Kenya's tourism sector and the impact of Covid-19 on the industry

What Kenya needs to do to revive tourism sector post Covid-19

In Summary

•The Government should ease its taxation of the sector by repealing both the tourism and catering levy and other charges that impact the tourism sector. 

•The Government should promote public-private partnerships in conservation and investment


Tourism is a powerful vehicle for economic growth and job creation all over the world. The World Travel & Tourism Council (WTTC) estimates that the tourism sector is, directly and indirectly, responsible for one in ten jobs (330 million) and 10.3 percent of the world's gross domestic product. In Sub-Saharan Africa, the potential for growth in tourism is significant and compelling. The region boasts of abundant tourism resources, expansive beaches, plentiful wildlife, and extensive culture and adventure opportunities.

The economic survey in 2020 indicates that Kenya's tourism earnings grew by 3.9 percent from Sh157.4 billion in 2018 to Sh163.6 billion in 2019. The number of international visitor arrivals increased by 0.4 percent to 2,035.4 thousand in 2019. The remarkable growth of international travel was due to an increase in connectivity enabled by globalisation together with the rise of the middle class. Hotel bed-nights occupancy expanded by 6.3 percent to 9,160.8 thousand during the same period. The boom in the tourism sector was a result of improved infrastructure, extensive promotion, and marketing as well as political stability and reduced civil unrest in the country.

In recent times, new risks continue to reshape the tourism sector from rising geopolitical and geo-economic tensions to global economic slowdowns, terrorism, and shifting health threats. There have been instances when Kenya has been perceived as a risky destination due to being a target of terrorist attacks and this has greatly impacted the tourism sector. The fear has only been amplified by the travel advisory issued by other nations. Since December 2019, the outbreak of the COVID-19 has had a devastating impact on the tourism sector. Reports from the United Nations World Tourism Organisation (UNWTO) suggest that the international tourists' numbers could fall by 60-80 per cent in 2020. This is largely due to the closing of borders by major travel destinations as a measure to curb the spread of the COVID-19. The domestic tourism has not been spared either due to the night curfews and lockdowns of the coastal cities that serve as a major destination for local tourists in Kenya. Globally, the pandemic threatens the livelihood of up to 120 million people who rely on the sector however its full impact remains unknown.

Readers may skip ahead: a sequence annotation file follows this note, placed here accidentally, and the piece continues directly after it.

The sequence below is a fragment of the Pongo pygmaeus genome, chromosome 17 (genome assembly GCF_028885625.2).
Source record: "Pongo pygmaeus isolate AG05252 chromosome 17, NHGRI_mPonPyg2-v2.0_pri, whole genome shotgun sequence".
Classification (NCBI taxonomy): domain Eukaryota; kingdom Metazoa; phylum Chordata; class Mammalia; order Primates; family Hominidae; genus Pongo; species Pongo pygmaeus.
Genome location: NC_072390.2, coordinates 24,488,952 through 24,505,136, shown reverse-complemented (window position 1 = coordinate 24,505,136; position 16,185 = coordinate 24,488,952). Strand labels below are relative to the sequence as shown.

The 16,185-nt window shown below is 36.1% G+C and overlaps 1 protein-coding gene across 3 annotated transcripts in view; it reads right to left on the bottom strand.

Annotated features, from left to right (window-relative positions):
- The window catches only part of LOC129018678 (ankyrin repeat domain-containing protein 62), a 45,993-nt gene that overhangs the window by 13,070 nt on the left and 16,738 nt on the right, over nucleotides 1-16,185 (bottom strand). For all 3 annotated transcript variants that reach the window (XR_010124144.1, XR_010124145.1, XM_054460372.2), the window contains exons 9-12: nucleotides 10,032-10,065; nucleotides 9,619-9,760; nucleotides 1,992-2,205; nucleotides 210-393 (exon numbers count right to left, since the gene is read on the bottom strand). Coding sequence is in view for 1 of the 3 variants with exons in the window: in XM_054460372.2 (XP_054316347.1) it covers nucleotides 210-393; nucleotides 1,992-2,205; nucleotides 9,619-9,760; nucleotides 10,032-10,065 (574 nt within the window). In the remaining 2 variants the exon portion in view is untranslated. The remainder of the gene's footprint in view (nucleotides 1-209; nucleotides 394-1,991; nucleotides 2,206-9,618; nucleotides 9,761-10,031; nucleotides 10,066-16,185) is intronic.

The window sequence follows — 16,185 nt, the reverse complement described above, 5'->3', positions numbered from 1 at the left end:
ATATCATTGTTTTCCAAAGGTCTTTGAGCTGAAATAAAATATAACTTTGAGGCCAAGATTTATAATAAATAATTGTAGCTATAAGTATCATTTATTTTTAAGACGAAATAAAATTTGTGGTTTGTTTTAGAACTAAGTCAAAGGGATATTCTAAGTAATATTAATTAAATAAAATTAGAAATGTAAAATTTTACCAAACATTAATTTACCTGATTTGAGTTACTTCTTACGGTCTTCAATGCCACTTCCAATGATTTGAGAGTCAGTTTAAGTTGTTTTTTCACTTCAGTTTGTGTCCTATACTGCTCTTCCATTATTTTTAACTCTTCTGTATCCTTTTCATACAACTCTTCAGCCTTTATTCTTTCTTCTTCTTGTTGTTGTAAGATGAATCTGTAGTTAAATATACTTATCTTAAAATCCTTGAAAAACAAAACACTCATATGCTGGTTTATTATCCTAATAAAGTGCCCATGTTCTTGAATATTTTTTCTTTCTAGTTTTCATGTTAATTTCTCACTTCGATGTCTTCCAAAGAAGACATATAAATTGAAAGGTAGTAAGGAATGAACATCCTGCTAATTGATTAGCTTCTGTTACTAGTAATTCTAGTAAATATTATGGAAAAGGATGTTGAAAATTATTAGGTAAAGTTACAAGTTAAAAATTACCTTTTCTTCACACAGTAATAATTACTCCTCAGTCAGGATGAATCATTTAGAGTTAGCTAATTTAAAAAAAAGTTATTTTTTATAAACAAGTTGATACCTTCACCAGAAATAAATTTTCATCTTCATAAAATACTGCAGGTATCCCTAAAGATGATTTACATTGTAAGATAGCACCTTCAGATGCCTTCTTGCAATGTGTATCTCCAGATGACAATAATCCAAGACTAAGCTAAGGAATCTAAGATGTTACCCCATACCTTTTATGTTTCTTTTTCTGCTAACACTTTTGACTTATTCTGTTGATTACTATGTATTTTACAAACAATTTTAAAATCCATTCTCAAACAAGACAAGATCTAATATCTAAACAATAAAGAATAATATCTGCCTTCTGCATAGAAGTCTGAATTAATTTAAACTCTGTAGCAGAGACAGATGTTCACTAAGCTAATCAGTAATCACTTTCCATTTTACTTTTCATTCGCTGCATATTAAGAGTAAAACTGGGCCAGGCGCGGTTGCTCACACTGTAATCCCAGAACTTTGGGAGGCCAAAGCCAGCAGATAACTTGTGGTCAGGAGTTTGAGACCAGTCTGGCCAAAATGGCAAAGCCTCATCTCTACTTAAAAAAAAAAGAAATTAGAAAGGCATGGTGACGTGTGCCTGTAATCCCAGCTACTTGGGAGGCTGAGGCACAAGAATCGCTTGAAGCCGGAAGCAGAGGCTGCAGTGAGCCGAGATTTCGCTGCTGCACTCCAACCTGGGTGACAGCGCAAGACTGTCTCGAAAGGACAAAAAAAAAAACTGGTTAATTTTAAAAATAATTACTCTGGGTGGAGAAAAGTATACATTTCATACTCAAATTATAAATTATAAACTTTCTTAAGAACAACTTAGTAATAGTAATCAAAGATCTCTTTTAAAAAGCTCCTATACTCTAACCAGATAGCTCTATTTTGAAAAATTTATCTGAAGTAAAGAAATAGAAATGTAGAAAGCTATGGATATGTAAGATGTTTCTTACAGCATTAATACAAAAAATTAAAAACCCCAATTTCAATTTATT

Given the high stakes, new solutions will be required at both national and international levels, bringing together all relevant stakeholders to jointly respond to today's risks. To manage and mitigate the impact of COVID-19 pandemic, recovery plans, and programs recommended by the UNWTO should be adopted locally. This includes reviewing the taxation regime and regulation of the hospitality and tourism sector. Flexible regulations governing tourism and hospitality companies will reduce the administrative formalities for operators. The Government should ease its taxation of the sector by repealing both the tourism and catering levy and other charges that impact the tourism sector. It should also consider exempting or temporarily suspending Valued Added Tax (VAT) as well as postponing corporate tax for the next 12 months. This will make it easy for key players in the sector to continue operating thereby safeguarding the millions of jobs that are currently at risk of loss.

The Government should promote public-private partnerships in conservation and investment. The collaboration will enable joint responsibility for policy choices and hence lead to effective tourism during the crises. Also, strong political support for tourism is needed to remove policy bottlenecks and mobilise resources for the sector. The government can create an attractive environment for investors and tourists by building highways, repairing bridges, and upgrading airports over the long-term.

The Government should also provide an emergency package to accelerate the nation's slowing tourism sector. The stimulus package shall be primarily focused on tourism infrastructure which is the basis of tourism development. As a long-term measure, higher spending on expressways, high speed trains, airports, ports and traffic management shall meet the needs of tourist and contribute to their satisfaction during their stay in the country.

The package should also include a special incentive for companies that retain their workers and provide a monthly payment to low-income households that are the most vulnerable group. To prevent liquidity challenges for companies in the sector, interest-free credit should be availed to small and medium businesses that have been hard-pressed for credit during the pandemic. Finally, travel restrictions should be lifted for tourists that are tested and proven to be negative.

The international nature of the tourism industry means that an effort to address the current pandemic and to prevent future crises requires a coordinated response between the various states. The world is facing increasingly complex challenges and interconnected events and Kenya is no exception. While globalisation has enabled unprecedented growth in tourism and travel; global transformations have simultaneously given rise to a new set of tests.

Kenneth Maina is a Tax Advisor at EY. The views expressed herein are not necessarily those of EY.